Imagine you are going on a road-trip. It’s 4am and you need to fuel up your car (and yourself) before you leave. You pull in to the gas station since you know no coffee shops are open this early. You decide to go in and grab a coffee. You walk-in, fill a cup from the carafe of coffee waiting for you, and begin your journey to the condiment counter because you know this cup is going to need a liberal helping of cream. Halfway to the counter you become impatient and take a sip. It’s amazing. You know you must be wrong so you take another sip and again, it’s fantastic.
Imagine this filling station ran a specialty coffee program. The environment, one you thought you knew well, set your expectations so low that they were easily blown away. But do you want to pay more for it?
In 2012 James Hoffman (2007 World Barista Champion) presented a talk at SCAA’s Symposium called “Re-envisioning the Retail Experience.” In it he makes an analogy, the basic premise of which is this: Imagine you are going out for a hamburger. You can go to a fast food joint and grab a burger for a dollar. You will most likely then sit in a loud, dirty, lifeless dining area with cheap furniture. You will eat your burger, which probably isn’t very good and you will be happy. You could also go to a full-service, fine-dining establishment and purchase a hamburger for $15. You will be seated in a clean, quiet, thoughtfully designed dining area. You will eat your burger that is (hopefully) exceptional and you will be happy.
Both of these scenarios make sense to us because we understand the difference in quality. This is partially because of the actual food product being of a higher quality and is also partially because of the environment. The food and the setting coalesce to form a complete experience and in both of these scenarios our expectations are met. One experience was of a much higher quality but in both instances we get exactly what we expected.
There’s always talk in the specialty coffee world of how coffee in cafes needs to be more expensive (Sustainability!) and how there’s such a desire to see consumer coffee education and appreciation grow, but for either of those things to happen we need to elevate the experience we are providing.
If you create a corporate-chain style coffee house environment or a cluttered, dingy coffee “hang-out,” no one is going to understand why you charge more for your coffee no matter how high quality it is. If you create a sleek, stylish, modern coffee business and serve sub-par coffee you are going to fall far below the expectations you sent by the environment you presented. The environments we are cultivating and the quality of the products we are serving have to match and part of that boils down to service model. Successful coffee businesses have redefined the experience, and expectations to increase the consumer’s perception of value.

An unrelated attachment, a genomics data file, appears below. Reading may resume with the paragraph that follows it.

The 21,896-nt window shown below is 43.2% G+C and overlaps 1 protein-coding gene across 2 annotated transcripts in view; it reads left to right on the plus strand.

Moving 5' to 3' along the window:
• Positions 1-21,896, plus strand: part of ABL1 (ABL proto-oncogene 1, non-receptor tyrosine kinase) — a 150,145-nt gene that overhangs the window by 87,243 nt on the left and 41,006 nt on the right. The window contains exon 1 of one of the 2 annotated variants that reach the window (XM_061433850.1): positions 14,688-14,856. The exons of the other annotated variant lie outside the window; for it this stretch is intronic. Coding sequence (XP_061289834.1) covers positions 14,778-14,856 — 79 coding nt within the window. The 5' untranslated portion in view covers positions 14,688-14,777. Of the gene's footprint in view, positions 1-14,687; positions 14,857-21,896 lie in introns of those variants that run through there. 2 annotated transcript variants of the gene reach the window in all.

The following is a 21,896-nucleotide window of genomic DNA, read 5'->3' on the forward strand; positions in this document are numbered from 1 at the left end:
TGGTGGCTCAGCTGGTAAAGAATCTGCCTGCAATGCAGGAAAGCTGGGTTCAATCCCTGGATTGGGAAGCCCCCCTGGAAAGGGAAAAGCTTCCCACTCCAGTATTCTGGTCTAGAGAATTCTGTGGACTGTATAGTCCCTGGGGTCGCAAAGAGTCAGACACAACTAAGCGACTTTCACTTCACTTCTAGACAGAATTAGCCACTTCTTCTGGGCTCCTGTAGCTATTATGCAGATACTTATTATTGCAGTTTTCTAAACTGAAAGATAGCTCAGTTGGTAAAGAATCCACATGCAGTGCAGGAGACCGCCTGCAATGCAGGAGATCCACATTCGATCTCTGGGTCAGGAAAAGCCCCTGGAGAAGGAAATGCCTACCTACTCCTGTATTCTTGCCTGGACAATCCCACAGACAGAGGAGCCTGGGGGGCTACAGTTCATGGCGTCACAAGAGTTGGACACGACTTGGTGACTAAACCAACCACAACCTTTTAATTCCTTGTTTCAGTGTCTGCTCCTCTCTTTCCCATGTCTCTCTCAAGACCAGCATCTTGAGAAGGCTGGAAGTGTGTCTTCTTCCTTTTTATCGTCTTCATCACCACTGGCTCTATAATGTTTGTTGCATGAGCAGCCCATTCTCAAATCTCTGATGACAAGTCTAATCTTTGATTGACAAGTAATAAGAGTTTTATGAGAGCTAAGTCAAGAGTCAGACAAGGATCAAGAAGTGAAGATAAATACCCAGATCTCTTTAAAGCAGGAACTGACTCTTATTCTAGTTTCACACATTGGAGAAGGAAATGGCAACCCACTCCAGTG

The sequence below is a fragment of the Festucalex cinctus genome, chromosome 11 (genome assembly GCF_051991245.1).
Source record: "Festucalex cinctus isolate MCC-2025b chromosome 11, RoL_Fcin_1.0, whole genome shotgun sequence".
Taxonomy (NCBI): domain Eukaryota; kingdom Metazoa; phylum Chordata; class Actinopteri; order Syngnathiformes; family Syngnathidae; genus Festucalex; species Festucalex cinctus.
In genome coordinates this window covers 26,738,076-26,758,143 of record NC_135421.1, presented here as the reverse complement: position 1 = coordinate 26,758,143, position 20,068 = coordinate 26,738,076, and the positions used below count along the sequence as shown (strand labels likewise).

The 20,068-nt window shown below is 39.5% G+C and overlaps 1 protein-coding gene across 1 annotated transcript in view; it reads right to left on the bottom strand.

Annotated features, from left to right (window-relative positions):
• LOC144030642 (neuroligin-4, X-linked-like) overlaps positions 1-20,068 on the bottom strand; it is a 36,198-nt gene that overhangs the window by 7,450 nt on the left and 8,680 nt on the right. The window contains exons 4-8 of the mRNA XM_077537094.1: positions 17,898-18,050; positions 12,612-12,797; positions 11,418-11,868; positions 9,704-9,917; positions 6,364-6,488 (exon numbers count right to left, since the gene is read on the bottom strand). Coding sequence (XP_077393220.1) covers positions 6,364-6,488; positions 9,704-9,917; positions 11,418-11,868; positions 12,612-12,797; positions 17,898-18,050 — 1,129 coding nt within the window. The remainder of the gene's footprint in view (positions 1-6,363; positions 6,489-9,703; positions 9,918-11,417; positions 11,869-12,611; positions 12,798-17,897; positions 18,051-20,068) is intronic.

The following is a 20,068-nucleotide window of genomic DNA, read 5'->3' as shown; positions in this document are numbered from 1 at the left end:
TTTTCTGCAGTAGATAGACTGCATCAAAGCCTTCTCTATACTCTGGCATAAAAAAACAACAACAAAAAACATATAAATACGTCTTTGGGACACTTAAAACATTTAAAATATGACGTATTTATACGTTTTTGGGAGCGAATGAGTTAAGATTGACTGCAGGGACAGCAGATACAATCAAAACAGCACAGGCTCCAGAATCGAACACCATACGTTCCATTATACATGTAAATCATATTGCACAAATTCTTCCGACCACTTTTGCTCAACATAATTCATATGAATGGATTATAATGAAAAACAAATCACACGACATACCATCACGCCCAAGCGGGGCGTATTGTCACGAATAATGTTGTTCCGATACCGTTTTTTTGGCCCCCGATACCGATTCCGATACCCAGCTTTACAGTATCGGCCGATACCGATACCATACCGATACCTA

We’ve all gone into a café in the morning, tired and rushed, waited in line only to order, pay, and wait again while barista shout out mispronounced names. This is the scene on any given morning at most coffee businesses. If we are trying to elevate the perception of the drinks we are serving and the industry as a whole, why are so many of us re-creating these same, played-out, frustrating coffee business service models?
Modbar, Curtis, and Alpha Dominche are three companies taking a very interesting approach to change the dynamic between the barista and the coffee consumer. Their under-the-counter espresso and brewing equipment has been designed to remove the barriers between the barista and those whom they are serving. These machines are designed with a minimalist approach, where only the the espresso machine group heads and steam wand, or brew heads, or brewing crucibles are above the counter, similar to a beer tap. The rest is hidden out of view beneath the counter. They have created a layer of transparency between the person drinking the coffee and the person preparing it.
This is hard to find in most cafes. Typically, there is more than just an espresso machine between a barista and a customer. Be it a stack of cups, coffee grinders, a cash register or even just a counter, it tends to be pretty clear who is on what side. Slater St. Bench’s upcoming spot in Melbourne is a perfect example of pushing the boundaries of what can be expected from a coffee service and this separation is something they have removed from their coffee business. The simple and structured shop is aesthetically elegant, but more than that, it has a truly unique service model. The bar area is located in the center of the space and there are no counters or walls around the barista’s work area. You can literally sit directly across from or beside the person making your coffee while they make it. Owner, Jared Lawler, explained it to Sprudge.com like this: “We wanted the space to a feel sense of transparency, informalness and also a sense of side-by-side service rather than an us-and-them, over a big high counter which populates the entire St. Kilda Road. We have kept the entire space open for people to enjoy and interact and engage with the us.”
Some cafes are starting to play with the way transaction interactions are taking place as well. At Go Get ‘Em Tiger in Los Angeles, orders are taken casually over the counter similar to how you would order a beer at a bar. During a visit to Slate Coffee in Seattle, I told a barista the drink I wanted and was asked to sit anywhere I pleased. My drink was brought to my table and the barista that served it to me chatted for a while and left. When I was finishing up my drink she came back with an I-Pad, sat down with my guest and me and rang us up. It was friendly, it was comfortable and it was different. If we want people to see the difference between fast food coffee and specialty coffee we have to be the difference. In order to offer next-level experiences we have to think outside of the box and, refreshingly, many are ready to do just that.